The automotive industry wrote another page in its recent turnaround story with the release of General Motors’ second-quarter operating performance. Not long separated from its well publicized bankruptcy and monumental government bailout, and now on the verge of an initial public offering of its new shares, the car maker reported results under the very watchful eyes of both taxpayers and investors.

And it did not disappoint, recording revenue of $33.2 billion and net income of $1.3 billion in the June interim. It is difficult to compare these totals to the year-earlier period (when sales came in $23 billion and the company suffered a $12.9 billion loss), as GM was progressing through its bankruptcy reorganization at the time.

However, it is likely hard for GM enthusiasts not to get excited, given that this represents it largest quarterly profit in over half a decade. On a sequential basis, the top line advanced 5%, while profitability was up over 50% from what was already a solid first quarter.

Not only did June-period results reflect an improved operating climate, it also showed a company that has taken numerous steps to revitalize its financial foundation, which just may well have expedited GM’s return to the investment community.

In the term, the company increased its cash and marketable securities, to $31.5 billion. In addition, it has since secured a $5 billion credit facility, with a number of banks, including Bank of America (BAC - Free Analyst Report), JPMorgan (JPM - Free Analyst Report) and Morgan Stanley (MS), supplying the financing. This, in turn, ought to provide GM some financial leeway should its recovery hit any speed bumps.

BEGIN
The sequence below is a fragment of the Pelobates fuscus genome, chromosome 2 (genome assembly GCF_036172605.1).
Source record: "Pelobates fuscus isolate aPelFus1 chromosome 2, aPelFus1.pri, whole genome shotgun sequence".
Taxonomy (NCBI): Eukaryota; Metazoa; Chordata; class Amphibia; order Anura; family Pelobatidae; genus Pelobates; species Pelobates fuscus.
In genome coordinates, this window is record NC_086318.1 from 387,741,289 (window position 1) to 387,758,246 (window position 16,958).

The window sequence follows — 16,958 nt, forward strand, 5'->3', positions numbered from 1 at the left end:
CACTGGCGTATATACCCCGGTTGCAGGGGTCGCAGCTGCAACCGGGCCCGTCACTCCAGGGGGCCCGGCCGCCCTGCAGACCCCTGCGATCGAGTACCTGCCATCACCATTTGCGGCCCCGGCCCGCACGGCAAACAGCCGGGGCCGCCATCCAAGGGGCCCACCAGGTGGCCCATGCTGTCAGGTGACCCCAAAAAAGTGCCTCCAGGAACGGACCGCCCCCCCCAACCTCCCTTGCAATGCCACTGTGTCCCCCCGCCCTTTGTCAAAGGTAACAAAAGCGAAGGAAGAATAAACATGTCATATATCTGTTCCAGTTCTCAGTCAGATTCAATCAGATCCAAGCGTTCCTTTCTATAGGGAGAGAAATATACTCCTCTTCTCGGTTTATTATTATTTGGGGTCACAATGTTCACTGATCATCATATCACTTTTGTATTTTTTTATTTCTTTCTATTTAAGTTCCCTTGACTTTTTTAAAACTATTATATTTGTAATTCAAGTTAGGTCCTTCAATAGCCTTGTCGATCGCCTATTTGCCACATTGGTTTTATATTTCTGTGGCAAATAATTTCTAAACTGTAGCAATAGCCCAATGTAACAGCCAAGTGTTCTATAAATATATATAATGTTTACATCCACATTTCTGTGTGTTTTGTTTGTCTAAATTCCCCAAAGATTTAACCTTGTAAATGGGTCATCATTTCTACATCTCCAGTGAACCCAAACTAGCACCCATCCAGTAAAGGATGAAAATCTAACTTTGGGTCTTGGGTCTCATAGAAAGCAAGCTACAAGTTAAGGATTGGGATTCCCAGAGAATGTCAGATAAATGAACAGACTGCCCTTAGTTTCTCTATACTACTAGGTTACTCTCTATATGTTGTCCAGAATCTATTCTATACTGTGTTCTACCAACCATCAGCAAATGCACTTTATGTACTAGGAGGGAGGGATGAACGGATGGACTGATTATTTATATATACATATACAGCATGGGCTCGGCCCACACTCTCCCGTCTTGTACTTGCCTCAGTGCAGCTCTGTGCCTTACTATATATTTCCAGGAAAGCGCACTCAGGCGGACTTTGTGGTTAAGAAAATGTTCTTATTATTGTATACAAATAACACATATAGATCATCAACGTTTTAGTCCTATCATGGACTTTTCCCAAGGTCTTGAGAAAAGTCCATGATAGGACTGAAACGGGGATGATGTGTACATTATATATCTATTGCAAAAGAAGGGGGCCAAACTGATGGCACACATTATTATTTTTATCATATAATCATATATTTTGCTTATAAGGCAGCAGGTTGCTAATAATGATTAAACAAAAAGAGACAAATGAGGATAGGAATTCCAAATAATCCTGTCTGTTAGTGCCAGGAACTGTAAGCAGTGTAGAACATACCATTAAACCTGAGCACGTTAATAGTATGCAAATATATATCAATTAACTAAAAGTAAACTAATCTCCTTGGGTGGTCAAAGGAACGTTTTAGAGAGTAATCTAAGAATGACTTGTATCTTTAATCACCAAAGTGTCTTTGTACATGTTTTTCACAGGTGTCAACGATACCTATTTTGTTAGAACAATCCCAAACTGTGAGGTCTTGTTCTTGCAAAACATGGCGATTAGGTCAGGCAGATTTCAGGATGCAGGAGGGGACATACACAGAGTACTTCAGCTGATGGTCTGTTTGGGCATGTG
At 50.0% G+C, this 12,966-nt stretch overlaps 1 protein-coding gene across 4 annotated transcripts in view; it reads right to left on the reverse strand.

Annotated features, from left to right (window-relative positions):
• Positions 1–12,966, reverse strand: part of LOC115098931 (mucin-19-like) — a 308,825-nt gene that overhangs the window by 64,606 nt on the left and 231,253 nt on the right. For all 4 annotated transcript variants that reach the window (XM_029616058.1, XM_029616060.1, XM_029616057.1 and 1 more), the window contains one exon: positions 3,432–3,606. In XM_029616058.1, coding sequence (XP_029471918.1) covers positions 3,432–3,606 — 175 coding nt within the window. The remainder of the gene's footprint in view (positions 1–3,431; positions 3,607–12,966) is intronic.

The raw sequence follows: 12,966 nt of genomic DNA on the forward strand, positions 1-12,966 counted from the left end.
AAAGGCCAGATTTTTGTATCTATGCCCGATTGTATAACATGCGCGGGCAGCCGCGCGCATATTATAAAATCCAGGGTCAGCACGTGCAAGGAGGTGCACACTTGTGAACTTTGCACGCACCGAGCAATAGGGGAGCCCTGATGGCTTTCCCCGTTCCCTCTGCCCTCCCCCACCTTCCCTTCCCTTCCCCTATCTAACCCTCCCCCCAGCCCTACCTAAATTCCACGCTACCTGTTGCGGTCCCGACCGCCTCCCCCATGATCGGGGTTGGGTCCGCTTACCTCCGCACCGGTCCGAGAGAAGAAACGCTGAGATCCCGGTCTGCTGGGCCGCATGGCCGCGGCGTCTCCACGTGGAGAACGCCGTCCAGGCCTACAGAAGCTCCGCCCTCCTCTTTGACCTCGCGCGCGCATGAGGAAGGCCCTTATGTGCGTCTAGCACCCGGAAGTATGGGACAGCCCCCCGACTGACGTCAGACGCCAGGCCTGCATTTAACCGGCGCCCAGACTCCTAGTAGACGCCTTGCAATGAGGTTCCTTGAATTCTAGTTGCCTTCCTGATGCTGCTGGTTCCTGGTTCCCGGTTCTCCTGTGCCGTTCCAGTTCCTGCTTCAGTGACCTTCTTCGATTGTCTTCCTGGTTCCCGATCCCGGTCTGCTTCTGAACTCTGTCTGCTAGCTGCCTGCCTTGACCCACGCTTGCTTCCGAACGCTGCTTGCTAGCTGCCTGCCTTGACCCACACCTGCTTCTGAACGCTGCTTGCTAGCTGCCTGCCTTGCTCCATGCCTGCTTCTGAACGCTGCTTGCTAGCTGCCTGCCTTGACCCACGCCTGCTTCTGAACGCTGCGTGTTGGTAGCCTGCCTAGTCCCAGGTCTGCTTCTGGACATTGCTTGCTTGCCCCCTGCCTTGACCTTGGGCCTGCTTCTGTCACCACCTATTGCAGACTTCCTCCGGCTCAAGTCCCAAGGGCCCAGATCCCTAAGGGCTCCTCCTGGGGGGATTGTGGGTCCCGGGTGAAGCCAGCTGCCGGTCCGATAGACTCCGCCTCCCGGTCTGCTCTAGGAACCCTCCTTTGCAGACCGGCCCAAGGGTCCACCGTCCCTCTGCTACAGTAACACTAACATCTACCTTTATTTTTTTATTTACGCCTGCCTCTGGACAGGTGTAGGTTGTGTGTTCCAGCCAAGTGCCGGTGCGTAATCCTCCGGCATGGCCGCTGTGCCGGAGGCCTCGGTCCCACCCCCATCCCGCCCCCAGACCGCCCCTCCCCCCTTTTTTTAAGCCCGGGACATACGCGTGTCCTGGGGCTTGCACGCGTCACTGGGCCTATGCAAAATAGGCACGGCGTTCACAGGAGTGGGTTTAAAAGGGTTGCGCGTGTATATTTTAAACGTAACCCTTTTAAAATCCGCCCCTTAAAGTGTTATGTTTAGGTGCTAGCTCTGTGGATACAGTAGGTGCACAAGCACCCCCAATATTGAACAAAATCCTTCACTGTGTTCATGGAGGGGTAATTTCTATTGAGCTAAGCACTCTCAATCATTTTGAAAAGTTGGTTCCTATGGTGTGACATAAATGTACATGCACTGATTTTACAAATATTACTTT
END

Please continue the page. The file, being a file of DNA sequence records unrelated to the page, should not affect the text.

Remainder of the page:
All these developments seem to indicate the auto maker is readying itself to go public. Recent signals suggest the company will follow up this positive earnings report filing registration papers for an IPO the next day.

Recent rumblings have priced the IPO of new and improved GM shares at a total value of $16 billion, which would make it the second-largest in U.S. history behind Visa’s (V) $19.7 billion.

Currently, the U.S. government still owns a stake of around 61% in GM, a claim of 304 million shares. Thus, the bulk of the new offering will likely come from the Treasury’s position, in an effort to reduce Washington’s stake to less than half. It remains to be seen whether GM’s remaining ownership, the UAW, former GM bondholders, or the Canadian government will contribute any of their shares to the IPO lot.

The re-launch of such a high-profile stock on the public market was already likely to garner significant buzz. Following its recent quarterly showing, however, it may be time for the company, as well as Washington, to strike while the iron is hot.

Many will likely have their doubts, as these shares once traded at $90 before leaving those investors who held on to the end with nothing but novelty stock certificates. At the same time, though, it is becoming more apparent with every day that GM shares will have plenty of investors ready to hop on board the new model.